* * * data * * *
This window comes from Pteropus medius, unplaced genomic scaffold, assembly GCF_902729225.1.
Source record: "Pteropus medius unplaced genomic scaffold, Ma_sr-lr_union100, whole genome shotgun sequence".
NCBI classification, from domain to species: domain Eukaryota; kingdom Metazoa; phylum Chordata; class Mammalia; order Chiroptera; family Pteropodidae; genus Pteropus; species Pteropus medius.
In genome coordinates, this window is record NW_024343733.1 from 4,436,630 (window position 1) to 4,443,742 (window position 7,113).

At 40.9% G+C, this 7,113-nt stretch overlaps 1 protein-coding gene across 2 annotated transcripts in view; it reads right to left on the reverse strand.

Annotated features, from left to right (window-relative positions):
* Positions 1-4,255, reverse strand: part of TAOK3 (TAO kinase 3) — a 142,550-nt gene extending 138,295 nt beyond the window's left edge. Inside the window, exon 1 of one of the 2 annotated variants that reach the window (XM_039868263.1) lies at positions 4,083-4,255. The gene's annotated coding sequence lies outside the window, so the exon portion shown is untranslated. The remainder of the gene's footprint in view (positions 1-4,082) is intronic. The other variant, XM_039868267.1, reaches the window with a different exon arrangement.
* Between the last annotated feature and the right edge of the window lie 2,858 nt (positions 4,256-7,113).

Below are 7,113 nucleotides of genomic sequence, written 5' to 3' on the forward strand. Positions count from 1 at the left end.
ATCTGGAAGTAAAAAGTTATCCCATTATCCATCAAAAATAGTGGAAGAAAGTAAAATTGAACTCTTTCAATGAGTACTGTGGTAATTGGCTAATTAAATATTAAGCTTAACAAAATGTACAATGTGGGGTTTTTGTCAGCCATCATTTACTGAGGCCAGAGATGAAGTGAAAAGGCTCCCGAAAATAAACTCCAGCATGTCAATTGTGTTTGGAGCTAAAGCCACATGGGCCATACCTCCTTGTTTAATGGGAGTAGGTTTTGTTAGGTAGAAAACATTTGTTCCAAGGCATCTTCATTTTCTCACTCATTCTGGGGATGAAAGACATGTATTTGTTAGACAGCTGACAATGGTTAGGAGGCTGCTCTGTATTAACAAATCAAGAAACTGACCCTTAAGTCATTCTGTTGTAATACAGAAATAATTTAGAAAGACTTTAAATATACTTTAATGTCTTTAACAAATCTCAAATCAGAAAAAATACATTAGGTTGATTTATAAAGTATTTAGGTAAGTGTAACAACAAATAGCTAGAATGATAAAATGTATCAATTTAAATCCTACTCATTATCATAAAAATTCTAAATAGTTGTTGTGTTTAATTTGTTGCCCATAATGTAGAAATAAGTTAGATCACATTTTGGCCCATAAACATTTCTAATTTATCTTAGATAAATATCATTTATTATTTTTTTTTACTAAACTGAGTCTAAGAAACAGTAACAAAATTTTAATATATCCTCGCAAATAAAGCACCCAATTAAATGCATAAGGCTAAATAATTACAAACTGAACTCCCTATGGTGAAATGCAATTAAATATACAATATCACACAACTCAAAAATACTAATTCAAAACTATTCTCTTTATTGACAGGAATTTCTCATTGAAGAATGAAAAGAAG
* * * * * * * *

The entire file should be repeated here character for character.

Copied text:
This window comes from Pteropus medius, unplaced genomic scaffold, assembly GCF_902729225.1.
Source record: "Pteropus medius unplaced genomic scaffold, Ma_sr-lr_union100, whole genome shotgun sequence".
NCBI classification, from domain to species: domain Eukaryota; kingdom Metazoa; phylum Chordata; class Mammalia; order Chiroptera; family Pteropodidae; genus Pteropus; species Pteropus medius.
In genome coordinates, this window is record NW_024343733.1 from 4,436,630 (window position 1) to 4,443,742 (window position 7,113).

At 40.9% G+C, this 7,113-nt stretch overlaps 1 protein-coding gene across 2 annotated transcripts in view; it reads right to left on the reverse strand.

Annotated features, from left to right (window-relative positions):
* Positions 1-4,255, reverse strand: part of TAOK3 (TAO kinase 3) — a 142,550-nt gene extending 138,295 nt beyond the window's left edge. Inside the window, exon 1 of one of the 2 annotated variants that reach the window (XM_039868263.1) lies at positions 4,083-4,255. The gene's annotated coding sequence lies outside the window, so the exon portion shown is untranslated. The remainder of the gene's footprint in view (positions 1-4,082) is intronic. The other variant, XM_039868267.1, reaches the window with a different exon arrangement.
* Between the last annotated feature and the right edge of the window lie 2,858 nt (positions 4,256-7,113).

Below are 7,113 nucleotides of genomic sequence, written 5' to 3' on the forward strand. Positions count from 1 at the left end.
ATCTGGAAGTAAAAAGTTATCCCATTATCCATCAAAAATAGTGGAAGAAAGTAAAATTGAACTCTTTCAATGAGTACTGTGGTAATTGGCTAATTAAATATTAAGCTTAACAAAATGTACAATGTGGGGTTTTTGTCAGCCATCATTTACTGAGGCCAGAGATGAAGTGAAAAGGCTCCCGAAAATAAACTCCAGCATGTCAATTGTGTTTGGAGCTAAAGCCACATGGGCCATACCTCCTTGTTTAATGGGAGTAGGTTTTGTTAGGTAGAAAACATTTGTTCCAAGGCATCTTCATTTTCTCACTCATTCTGGGGATGAAAGACATGTATTTGTTAGACAGCTGACAATGGTTAGGAGGCTGCTCTGTATTAACAAATCAAGAAACTGACCCTTAAGTCATTCTGTTGTAATACAGAAATAATTTAGAAAGACTTTAAATATACTTTAATGTCTTTAACAAATCTCAAATCAGAAAAAATACATTAGGTTGATTTATAAAGTATTTAGGTAAGTGTAACAACAAATAGCTAGAATGATAAAATGTATCAATTTAAATCCTACTCATTATCATAAAAATTCTAAATAGTTGTTGTGTTTAATTTGTTGCCCATAATGTAGAAATAAGTTAGATCACATTTTGGCCCATAAACATTTCTAATTTATCTTAGATAAATATCATTTATTATTTTTTTTTACTAAACTGAGTCTAAGAAACAGTAACAAAATTTTAATATATCCTCGCAAATAAAGCACCCAATTAAATGCATAAGGCTAAATAATTACAAACTGAACTCCCTATGGTGAAATGCAATTAAATATACAATATCACACAACTCAAAAATACTAATTCAAAACTATTCTCTTTATTGACAGGAATTTCTCATTGAAGAATGAAAAGAAG